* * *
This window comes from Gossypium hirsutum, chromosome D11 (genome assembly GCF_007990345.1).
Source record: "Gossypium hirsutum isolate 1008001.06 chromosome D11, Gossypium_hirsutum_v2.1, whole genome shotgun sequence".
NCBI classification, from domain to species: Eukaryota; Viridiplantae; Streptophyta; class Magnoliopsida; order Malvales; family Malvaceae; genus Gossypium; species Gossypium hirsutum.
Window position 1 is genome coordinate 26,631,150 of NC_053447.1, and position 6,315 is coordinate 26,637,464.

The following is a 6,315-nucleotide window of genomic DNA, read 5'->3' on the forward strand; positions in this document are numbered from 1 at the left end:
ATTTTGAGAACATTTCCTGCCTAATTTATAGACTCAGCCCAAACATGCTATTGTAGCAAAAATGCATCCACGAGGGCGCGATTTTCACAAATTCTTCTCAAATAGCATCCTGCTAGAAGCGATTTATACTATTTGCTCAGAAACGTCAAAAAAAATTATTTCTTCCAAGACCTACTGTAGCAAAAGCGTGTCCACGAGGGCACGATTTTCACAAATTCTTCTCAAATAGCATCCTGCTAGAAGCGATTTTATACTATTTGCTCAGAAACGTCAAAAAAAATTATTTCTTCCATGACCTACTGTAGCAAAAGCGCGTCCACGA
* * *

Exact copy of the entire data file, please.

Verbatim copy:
This window comes from Gossypium hirsutum, chromosome D11 (genome assembly GCF_007990345.1).
Source record: "Gossypium hirsutum isolate 1008001.06 chromosome D11, Gossypium_hirsutum_v2.1, whole genome shotgun sequence".
NCBI classification, from domain to species: Eukaryota; Viridiplantae; Streptophyta; class Magnoliopsida; order Malvales; family Malvaceae; genus Gossypium; species Gossypium hirsutum.
Window position 1 is genome coordinate 26,631,150 of NC_053447.1, and position 6,315 is coordinate 26,637,464.

The following is a 6,315-nucleotide window of genomic DNA, read 5'->3' on the forward strand; positions in this document are numbered from 1 at the left end:
ATTTTGAGAACATTTCCTGCCTAATTTATAGACTCAGCCCAAACATGCTATTGTAGCAAAAATGCATCCACGAGGGCGCGATTTTCACAAATTCTTCTCAAATAGCATCCTGCTAGAAGCGATTTATACTATTTGCTCAGAAACGTCAAAAAAAATTATTTCTTCCAAGACCTACTGTAGCAAAAGCGTGTCCACGAGGGCACGATTTTCACAAATTCTTCTCAAATAGCATCCTGCTAGAAGCGATTTTATACTATTTGCTCAGAAACGTCAAAAAAAATTATTTCTTCCATGACCTACTGTAGCAAAAGCGCGTCCACGA